Using a Hardware Abstraction Layer

Open the src/bin/ file.

You'll see that it initializes your board using the dk crate:

fn main() {
    let board = dk::init().unwrap();

This grants you access to the board's peripherals, like its LEDs.

The dk crate / library is a Board Support Crate tailored to this workshop to make accessing the peripherals used in this workshop extra seamless. You can find its source code at boards/dk/src/.

dk is based on the nrf52840-hal crate, which is a Hardware Abstraction Layer (HAL) over the nRF52840 Development Kit. The purpose of a HAL is to abstract away the device-specific details of the hardware, for example registers, and instead expose a higher level API more suitable for application development.

The dk::init function we have been calling in all programs initializes a few of the nRF52840 peripherals and returns a Board structure that provides access to those peripherals. We'll first look at the Leds API.

✅ Run the led program. Two of the green LEDs on the board should turn on; the other two should stay off.

NOTE this program will not terminate itself. Within VS code you need to click "Kill terminal" (garbage bin icon) in the bottom panel to terminate it.

✅ Open the documentation for the dk crate by running the following command from the beginner/apps folder:

$ cargo doc -p dk --open

✅ Check the API docs of the Led abstraction. Change the led program, so that the bottom two LEDs are turned on, and the top two are turned off.

🔎 If you want to see logs from Led API of the dk Hardware Abstraction Layer, flash the dk with the following environment variable:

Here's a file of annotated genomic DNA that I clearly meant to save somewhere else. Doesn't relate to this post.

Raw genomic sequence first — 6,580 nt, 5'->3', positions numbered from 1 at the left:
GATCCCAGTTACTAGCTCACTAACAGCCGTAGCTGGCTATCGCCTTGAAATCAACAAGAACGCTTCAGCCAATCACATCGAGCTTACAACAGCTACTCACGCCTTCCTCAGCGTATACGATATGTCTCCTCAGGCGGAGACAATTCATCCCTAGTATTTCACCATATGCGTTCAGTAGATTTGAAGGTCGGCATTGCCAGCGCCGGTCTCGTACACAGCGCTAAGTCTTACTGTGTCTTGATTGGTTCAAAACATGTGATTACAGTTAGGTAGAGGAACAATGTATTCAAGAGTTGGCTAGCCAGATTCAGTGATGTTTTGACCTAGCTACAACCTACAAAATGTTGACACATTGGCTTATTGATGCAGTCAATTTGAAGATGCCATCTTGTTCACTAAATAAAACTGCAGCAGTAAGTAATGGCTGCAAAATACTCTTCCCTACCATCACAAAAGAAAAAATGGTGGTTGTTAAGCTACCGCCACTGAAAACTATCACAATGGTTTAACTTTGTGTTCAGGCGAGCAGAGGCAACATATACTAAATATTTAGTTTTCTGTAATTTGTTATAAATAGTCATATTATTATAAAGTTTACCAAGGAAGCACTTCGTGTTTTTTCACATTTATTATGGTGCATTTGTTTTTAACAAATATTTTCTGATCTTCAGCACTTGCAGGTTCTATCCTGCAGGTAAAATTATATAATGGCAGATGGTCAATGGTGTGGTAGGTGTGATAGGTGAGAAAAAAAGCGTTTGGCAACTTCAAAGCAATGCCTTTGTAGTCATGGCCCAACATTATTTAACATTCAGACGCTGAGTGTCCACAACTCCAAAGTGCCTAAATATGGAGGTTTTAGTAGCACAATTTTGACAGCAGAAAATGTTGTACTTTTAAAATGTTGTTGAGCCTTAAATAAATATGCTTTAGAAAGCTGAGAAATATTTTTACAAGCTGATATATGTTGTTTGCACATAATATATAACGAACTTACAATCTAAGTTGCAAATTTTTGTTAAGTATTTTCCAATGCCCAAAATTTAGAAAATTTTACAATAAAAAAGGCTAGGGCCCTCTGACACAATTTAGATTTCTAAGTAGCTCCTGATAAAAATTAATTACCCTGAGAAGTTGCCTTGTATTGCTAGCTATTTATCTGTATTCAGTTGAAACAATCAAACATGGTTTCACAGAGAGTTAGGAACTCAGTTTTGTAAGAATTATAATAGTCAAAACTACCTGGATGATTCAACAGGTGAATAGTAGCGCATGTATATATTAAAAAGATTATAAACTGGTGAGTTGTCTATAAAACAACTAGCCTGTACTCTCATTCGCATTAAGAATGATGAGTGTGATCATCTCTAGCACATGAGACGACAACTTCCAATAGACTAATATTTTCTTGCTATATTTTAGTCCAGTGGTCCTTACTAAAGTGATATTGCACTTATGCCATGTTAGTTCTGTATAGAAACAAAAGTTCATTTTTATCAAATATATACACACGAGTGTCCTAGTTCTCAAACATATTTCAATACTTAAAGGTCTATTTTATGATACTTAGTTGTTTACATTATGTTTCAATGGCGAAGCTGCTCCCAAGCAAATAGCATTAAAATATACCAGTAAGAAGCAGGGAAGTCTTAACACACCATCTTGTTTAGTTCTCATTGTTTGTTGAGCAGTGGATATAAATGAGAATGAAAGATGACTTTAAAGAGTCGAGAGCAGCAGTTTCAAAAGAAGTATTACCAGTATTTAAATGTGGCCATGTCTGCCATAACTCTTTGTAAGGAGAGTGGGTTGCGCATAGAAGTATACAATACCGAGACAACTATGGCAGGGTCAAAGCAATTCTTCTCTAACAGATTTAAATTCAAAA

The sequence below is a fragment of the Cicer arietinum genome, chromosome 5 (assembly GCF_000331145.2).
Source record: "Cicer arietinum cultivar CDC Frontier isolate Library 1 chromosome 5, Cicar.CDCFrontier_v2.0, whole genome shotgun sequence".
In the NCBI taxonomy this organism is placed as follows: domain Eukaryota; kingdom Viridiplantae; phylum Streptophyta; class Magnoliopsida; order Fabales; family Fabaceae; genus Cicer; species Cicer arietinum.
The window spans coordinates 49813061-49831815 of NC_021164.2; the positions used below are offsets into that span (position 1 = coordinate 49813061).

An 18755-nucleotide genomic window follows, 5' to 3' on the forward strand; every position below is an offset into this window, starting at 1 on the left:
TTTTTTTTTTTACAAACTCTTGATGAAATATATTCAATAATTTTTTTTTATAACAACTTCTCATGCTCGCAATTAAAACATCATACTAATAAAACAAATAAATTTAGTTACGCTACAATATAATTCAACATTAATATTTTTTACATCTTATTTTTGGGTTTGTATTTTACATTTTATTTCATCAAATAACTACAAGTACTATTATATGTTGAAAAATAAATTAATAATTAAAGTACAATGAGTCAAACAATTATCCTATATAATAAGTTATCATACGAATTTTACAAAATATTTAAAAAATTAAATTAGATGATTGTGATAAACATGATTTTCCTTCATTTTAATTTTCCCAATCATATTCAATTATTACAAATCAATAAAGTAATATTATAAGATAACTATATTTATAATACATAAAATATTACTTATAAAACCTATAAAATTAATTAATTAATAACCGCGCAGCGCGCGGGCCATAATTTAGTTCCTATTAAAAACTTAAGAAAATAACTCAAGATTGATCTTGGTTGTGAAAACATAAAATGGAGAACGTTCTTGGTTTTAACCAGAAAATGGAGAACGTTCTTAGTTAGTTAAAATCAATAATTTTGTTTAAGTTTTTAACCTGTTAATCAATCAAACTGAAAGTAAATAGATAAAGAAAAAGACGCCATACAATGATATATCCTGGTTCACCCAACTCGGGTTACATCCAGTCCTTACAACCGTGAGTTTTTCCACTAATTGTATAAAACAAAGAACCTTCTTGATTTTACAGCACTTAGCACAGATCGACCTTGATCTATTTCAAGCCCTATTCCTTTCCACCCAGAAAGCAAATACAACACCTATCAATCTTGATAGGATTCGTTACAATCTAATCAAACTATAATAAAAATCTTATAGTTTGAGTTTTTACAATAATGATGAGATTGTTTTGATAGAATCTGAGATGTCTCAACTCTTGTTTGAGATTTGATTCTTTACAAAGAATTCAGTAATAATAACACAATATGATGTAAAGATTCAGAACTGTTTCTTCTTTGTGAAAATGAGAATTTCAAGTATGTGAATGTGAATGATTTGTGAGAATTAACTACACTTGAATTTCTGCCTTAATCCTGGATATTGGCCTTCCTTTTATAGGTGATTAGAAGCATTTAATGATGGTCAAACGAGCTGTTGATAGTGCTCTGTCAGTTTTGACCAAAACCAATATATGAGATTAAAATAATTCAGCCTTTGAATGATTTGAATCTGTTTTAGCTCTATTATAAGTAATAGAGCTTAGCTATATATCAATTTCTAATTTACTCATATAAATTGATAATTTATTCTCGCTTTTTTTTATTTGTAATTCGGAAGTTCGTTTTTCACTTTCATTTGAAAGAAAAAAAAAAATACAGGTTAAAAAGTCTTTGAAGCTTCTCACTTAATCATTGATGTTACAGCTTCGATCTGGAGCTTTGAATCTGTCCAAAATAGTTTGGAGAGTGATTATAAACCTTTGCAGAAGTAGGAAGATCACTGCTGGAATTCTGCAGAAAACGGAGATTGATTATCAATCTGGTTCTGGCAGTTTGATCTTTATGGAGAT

$ DEFMT_LOG=trace cargo run --bin led

Among the logs you'll find the line "I/O pins have been configured for digital output". At this point the electrical pins of the nRF52840 microcontroller have been configured to drive the 4 LEDs on the board.

After the dk::init logs you'll find logs about the Led API. As the logs indicate an LED becomes active when the output of the pin is a logical zero, which is also referred as the "low" state. This "active low" configuration does not apply to all boards: it depends on how the pins have been wired to the LEDs. You should refer to the board documentation to find out which pins are connected to LEDs and whether "active low" or "active high" applies to it.

🔎 When writing your own embedded project, you can implement your own convenience layer similar to dk, or use the matching HAL crate for your board directly. Check out awesome-embedded-rust if there's a HAL crate for the board you'd like to use.